3 November 2019, 31st Sunday in Ordinary Time (Year C)
Introit (Year C): Misereris omnium
Rite of Sprinkling: Antiphon: Asperges me, PBC, p. 22
Offertory: May the grace of Christ our Savior, p. 300
Communion: Notas mihi
Recessional: Father we thank Thee, p. 322
Mass XI, PBC p. 58. Credo III, PBC p. 77
(Year C) The Introit antiphon is that of Ash Wednesday. It has four phrases:
Misereris omnium, Domine, et nihil odisti eorum quae fecisti
dissimulans peccata hominum propter paenitentiam
et parcens illis
quia tu es Dominus Deus noster.
We sing the Ash Wednesday Introit antiphon this year because this text is a parallel to today’s first reading from Wisdom. Progressing in full-step intervals, the melody has the ring of conviction, of confident hope. The opening motive is heard again in omnium Domine and nihil. The note a predominates in the first half of the phrase, the note f in the second.
In the second phrase, propter paenitentiam emerges rough and rugged, like a mountain ridge which must first be scaled and crossed before one can reach the beautiful valley of peace which lies beyond. God ‘overlooks’ our sins that we may do penance, that we may have time for introspection, for sorrow and atonement. We know that God's patience in this matter is not a license to sin. But if we turn to Him with true contrition He will also turn to us, will become Deus noster, ‘our God.’ The more sincere our penance and our conversion, the closer will He be to us. The composer cleverly gives the words Deus noster, at the end of the Introit, the same melody that paenitentiam has, except that it is a fifth lower. The logical connection is, therefore, indicated by the melodic correspondence. In its deeper setting the melody has, moreover, none of that ruggedness or severity which we noted before. Our God is the God of peace. This makes the effect of paenitentiam all the more severe because of the appealing melody over hominum which precedes it. We have already met this formula in the Introit Gaudete and elsewhere.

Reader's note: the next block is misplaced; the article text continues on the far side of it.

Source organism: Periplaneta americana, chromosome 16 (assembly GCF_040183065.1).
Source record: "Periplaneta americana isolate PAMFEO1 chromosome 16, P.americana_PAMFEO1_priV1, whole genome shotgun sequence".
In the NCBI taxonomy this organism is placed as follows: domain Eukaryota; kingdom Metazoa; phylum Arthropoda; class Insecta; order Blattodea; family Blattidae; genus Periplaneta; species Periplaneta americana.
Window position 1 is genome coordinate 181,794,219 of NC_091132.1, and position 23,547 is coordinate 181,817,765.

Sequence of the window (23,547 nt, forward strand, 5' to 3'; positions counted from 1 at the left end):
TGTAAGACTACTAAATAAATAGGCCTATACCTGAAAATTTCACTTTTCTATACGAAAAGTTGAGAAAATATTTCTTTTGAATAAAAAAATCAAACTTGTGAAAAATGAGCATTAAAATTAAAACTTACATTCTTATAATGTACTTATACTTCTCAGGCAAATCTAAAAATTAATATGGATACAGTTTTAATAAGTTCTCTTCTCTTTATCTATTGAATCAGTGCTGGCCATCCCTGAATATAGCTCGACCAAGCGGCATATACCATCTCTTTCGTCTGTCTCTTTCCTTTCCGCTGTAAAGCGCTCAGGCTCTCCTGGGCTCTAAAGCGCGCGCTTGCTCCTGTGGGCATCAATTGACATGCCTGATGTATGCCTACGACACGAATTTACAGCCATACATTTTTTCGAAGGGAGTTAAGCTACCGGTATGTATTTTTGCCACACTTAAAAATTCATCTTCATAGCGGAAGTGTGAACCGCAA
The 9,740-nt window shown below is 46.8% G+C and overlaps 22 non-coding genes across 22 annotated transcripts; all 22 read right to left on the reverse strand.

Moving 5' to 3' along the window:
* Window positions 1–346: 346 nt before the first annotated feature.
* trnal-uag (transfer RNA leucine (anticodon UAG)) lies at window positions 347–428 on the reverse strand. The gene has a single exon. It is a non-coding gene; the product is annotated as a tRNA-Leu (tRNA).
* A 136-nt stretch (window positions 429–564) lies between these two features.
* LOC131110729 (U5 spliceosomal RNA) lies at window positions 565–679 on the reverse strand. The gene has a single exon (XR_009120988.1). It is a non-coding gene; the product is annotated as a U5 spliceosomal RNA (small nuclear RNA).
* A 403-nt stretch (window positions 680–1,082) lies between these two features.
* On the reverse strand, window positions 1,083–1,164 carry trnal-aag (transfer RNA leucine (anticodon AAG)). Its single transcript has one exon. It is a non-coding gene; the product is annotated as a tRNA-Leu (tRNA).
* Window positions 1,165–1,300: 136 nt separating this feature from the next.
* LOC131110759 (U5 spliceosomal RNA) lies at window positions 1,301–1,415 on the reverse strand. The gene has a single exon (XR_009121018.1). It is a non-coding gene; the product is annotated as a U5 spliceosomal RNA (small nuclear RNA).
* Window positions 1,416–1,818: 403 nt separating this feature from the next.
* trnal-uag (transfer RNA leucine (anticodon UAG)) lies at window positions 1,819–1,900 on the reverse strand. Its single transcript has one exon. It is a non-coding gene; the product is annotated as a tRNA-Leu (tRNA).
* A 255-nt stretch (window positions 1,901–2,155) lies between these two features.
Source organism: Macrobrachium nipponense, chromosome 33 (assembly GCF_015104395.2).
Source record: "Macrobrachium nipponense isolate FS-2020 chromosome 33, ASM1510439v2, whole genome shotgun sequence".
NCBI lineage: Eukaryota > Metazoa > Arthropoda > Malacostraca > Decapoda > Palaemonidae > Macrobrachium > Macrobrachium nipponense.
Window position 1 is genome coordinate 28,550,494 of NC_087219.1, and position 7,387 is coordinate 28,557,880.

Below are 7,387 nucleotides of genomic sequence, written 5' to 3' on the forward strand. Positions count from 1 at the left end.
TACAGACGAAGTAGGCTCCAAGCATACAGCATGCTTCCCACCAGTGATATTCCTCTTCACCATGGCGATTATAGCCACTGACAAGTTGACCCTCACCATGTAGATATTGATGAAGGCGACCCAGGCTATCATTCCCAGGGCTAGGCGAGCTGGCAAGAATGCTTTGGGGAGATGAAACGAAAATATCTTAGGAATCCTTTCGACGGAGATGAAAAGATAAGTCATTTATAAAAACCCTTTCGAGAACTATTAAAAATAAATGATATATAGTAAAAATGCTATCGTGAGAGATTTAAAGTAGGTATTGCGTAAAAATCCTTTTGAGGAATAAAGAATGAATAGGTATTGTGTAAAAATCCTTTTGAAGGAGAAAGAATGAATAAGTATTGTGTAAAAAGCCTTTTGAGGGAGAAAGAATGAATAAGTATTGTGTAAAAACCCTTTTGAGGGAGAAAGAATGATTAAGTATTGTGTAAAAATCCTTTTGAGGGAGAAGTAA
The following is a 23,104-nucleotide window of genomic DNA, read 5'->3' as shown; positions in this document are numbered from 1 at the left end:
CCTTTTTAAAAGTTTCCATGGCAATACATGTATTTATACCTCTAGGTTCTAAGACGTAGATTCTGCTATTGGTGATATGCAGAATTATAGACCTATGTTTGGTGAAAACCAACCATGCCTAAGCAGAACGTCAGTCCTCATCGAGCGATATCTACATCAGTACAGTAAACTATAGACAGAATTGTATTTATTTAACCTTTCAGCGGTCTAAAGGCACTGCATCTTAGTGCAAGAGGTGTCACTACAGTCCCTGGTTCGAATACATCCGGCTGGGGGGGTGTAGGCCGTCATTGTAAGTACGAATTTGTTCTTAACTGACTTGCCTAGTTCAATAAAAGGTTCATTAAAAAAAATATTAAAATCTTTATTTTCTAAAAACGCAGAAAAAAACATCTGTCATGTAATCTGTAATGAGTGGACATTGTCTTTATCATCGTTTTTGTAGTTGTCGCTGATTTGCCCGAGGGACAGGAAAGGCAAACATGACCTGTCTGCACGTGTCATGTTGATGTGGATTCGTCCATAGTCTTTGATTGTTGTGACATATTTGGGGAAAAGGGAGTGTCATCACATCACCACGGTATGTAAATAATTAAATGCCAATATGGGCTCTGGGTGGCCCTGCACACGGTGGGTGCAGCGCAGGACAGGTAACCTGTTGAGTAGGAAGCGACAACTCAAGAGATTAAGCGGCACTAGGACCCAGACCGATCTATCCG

The third phrase, despite its brevity, is treated as an independent sentence. It follows the closing cadence over paenitentiam and precedes the new sentence opening over quia, so the manuscripts call for a broad rendition of the climacus over parcens. Consolation and repose pervade this short phrase, but the rising third at its end prepares us for more vigorous lines, and thus serves as a solemn introduction to the fourth phrase. Here the melody becomes rich in neumes; it breathes a prayer of thanks for the good fortune of those who have been raised from the slough of sin to the fatherly heart of God. The proportions are worth noting. Tu is divided by the mora vocis, eight notes to the first part and eight to the second. Dominus and De-(us) likewise have eight, and -us and noster seven and eight notes respectively.
The Communion antiphon is also taken from a Lenten formulary, that of Wednesday of Week III in the EF. It has two phrases, the second of which is in two parts:
Notas mihi fecisti vias vitae:
(a) adimplebis me laetitia
(b) cum vultu tuo Domine
Both antiphons are in Mode VII, which the ancients termed the 'angelic' mode because its melodies so often take flight into the etherial, then return to earth well grounded. (The Pentecost Sunday Communion, Factus est repente, and the Introit of Advent Sunday II, Populus Sion, are more familiar examples.)
In this final verse of Psalm 15, we find, as is often the case with the earlier Latin versions, a translation that is more explicitly Christological that the original language might imply. The impact of the New Testament scriptures on the understanding of the Old, especially the Psalms, led Christians to see more and more of the text as prophetic of the life and mission of Jesus. This text, 'You have made known to me the ways/paths of life,' reminded them of Jesus's declaration that He Himself is both the Way and the Life. So the Fathers well remind us that what He said to St. Thomas, He says to all of us: 'No one comes to the Father but by Me.' It is as true for us as for that generation. St. Ambrose and St. Gregory apply these words to our Lord Himself and expand upon them with great emphasis. The true path of life is that path by which our Lord ascended from the Mount of Olives to the right hand of the Father, the way of the cross. As by his rising from the dead He left us an example of how we ourselves could burst the bands of death, so, by His Ascension into heaven, He showed how that scripture would be fulfilled, 'Then we who are alive and remain, shall be caught up together with them in the clouds, to meet the Lord in the air, and so shall we ever be with the Lord.'